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Communication Skills Necessary To Improve The Therapist Client Relationship

2068 words - 8 pages

People talk at a rate of 125–175 words per minute yet can listen to 450 (Carver, Johnson, & Friedman, 1971). Since a person speaks slower than what the brain can manage, the mind drifts off to thinking of other things rather than listening to the message at hand and communication can be lost. This barrier to effective listening causes one to miss or misconceive what the other is saying (Janusik & Wolvin, 2009). It is imperative as a psychologist to actively listen, ask questions, seek clarification and check for understanding of what others are saying for effective communication to occur. The interpersonal relationship between a psychologist and their client should focus on that person’s growth and change in their personal and professional development as well as social adjustment. It is the responsibility of the psychologist to contribute to these areas and problem solve with their client to assist them to meet these needs (Bordin, 1981).
Maslow (1943) describes people as being driven to achieve certain needs and once demand is met they seek to pursue the next, however Rogers (1951) took a softer side by suggesting a humanistic approach. Crucial core conditions of helping were emphasized to include empathy, warmth and genuineness. This aimed at supporting people in becoming who and what they aspire to be. Clearly Rogers described principles rather than stages, it is undoubtedly Egan’s (1998) skilled helper model that encompasses all of these, and is vital in a psychologist’s treatment of their client to facilitate a productive outcome. The helping process has two main objectives; to help the client manage their problems more effectively while developing untried or untapped opportunities more adequately, and becoming more efficient at helping themselves in their day to day lives (Egan, 1998). This focuses on supporting clients to set and achieve goals in their agreed areas of life.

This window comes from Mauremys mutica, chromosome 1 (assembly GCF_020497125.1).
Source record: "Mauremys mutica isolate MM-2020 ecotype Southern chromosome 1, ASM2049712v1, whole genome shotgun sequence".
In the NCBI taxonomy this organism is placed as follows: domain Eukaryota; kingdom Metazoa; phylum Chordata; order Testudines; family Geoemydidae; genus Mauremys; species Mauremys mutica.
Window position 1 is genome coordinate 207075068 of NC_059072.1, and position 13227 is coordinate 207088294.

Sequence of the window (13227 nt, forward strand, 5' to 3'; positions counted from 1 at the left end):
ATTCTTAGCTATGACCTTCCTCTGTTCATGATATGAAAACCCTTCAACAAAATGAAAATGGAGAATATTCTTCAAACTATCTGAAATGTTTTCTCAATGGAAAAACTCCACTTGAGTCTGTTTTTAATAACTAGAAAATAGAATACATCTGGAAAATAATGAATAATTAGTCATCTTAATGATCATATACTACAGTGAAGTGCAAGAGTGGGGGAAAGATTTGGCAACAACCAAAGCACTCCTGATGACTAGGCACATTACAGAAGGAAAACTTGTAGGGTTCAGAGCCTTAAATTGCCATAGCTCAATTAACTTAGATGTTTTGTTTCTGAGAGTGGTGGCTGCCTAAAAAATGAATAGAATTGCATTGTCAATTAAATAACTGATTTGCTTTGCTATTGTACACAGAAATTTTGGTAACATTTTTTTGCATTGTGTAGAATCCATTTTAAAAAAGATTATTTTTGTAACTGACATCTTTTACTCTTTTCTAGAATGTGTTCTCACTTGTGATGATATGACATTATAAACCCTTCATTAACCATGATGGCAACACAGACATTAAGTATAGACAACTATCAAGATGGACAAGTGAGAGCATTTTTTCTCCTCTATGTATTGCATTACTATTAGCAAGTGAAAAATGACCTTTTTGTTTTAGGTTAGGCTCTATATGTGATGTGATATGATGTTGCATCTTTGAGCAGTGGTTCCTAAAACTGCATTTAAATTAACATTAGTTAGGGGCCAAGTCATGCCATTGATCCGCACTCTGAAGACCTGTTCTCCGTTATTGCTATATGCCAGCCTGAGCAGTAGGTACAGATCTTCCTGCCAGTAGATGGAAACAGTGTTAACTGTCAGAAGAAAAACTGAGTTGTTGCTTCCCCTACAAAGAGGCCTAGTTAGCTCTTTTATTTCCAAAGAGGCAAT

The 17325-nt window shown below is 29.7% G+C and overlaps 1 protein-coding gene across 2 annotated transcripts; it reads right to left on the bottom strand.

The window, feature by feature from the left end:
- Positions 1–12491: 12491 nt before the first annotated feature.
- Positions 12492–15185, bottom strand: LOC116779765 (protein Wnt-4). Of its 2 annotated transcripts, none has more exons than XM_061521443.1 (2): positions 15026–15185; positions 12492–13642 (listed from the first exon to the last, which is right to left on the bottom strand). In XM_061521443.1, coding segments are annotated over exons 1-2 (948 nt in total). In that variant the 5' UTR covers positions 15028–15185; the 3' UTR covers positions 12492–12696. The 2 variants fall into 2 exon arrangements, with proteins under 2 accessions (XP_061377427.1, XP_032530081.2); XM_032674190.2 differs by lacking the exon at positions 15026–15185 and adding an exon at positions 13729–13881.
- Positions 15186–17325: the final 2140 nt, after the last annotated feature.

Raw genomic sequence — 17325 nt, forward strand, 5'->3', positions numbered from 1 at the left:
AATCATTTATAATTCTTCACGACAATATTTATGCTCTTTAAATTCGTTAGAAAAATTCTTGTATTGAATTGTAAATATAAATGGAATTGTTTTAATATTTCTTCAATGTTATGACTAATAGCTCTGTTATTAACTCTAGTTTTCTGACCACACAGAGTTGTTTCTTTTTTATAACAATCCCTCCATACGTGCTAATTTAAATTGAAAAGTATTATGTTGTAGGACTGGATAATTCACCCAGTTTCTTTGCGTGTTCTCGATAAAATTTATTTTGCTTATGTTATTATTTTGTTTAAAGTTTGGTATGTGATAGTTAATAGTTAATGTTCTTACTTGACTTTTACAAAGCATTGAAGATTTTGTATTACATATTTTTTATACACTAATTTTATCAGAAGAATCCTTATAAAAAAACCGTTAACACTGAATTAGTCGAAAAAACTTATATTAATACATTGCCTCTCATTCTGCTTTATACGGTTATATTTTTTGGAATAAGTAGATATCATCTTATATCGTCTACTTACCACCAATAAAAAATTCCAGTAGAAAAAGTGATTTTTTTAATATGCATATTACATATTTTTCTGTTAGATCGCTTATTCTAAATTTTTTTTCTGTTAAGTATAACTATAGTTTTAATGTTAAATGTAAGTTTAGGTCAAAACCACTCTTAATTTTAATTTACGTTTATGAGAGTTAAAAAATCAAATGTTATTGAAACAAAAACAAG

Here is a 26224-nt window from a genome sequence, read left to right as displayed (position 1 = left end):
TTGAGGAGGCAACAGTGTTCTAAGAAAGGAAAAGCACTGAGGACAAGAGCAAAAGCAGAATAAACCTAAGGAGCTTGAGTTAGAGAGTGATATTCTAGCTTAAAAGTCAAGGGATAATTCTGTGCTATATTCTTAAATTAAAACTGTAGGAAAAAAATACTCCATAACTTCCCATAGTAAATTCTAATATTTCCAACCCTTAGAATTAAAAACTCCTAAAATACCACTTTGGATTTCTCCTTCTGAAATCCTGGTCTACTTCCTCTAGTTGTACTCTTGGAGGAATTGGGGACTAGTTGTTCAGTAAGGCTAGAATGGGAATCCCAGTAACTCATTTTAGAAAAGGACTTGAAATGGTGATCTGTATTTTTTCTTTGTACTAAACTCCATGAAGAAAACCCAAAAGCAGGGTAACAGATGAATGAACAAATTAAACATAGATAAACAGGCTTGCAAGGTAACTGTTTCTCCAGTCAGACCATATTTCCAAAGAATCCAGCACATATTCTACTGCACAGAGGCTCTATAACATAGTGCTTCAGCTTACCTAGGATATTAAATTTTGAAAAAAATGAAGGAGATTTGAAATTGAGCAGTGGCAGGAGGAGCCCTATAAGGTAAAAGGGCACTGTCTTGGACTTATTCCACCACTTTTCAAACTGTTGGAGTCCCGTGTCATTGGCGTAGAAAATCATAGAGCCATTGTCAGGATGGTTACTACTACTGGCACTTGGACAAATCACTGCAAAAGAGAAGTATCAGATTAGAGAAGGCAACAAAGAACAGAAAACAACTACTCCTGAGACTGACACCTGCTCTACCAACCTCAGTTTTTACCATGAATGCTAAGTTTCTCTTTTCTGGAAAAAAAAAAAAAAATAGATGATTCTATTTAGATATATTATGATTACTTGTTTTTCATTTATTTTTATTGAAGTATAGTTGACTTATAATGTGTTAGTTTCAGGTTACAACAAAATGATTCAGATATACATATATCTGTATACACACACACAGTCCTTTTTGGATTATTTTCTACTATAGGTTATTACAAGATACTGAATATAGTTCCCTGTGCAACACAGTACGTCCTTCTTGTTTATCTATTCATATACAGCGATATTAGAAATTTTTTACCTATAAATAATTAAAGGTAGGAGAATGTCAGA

The skilled helper model (Egan, 1998) addresses three main stages and guides the discussion to further possible movements in the helping relationship. The first stage is discussing the current situation. When assessing the presenting problem, a psychologist must gather information by asking the client several questions. Asking the right questions at the right time is indispensable when having a good interview technique (Paul & Elder, 2007). Generally the two main formats to questions being asked are either open or closed. An example of an open question as seen here (0.26) comprises of discovering precise information and knowledge on the issue at hand (Cameron, 2008). Prioritising the problem as discussed here (0.38) helps break down the larger situation into smaller points of action. This issue then appears to the client to be more manageable. As a result the implement of a closed question as displayed here (0.56) and (1.06) was used to gain necessary information and move forward with the conversation therefore relaxing the client into discussing the issue further...

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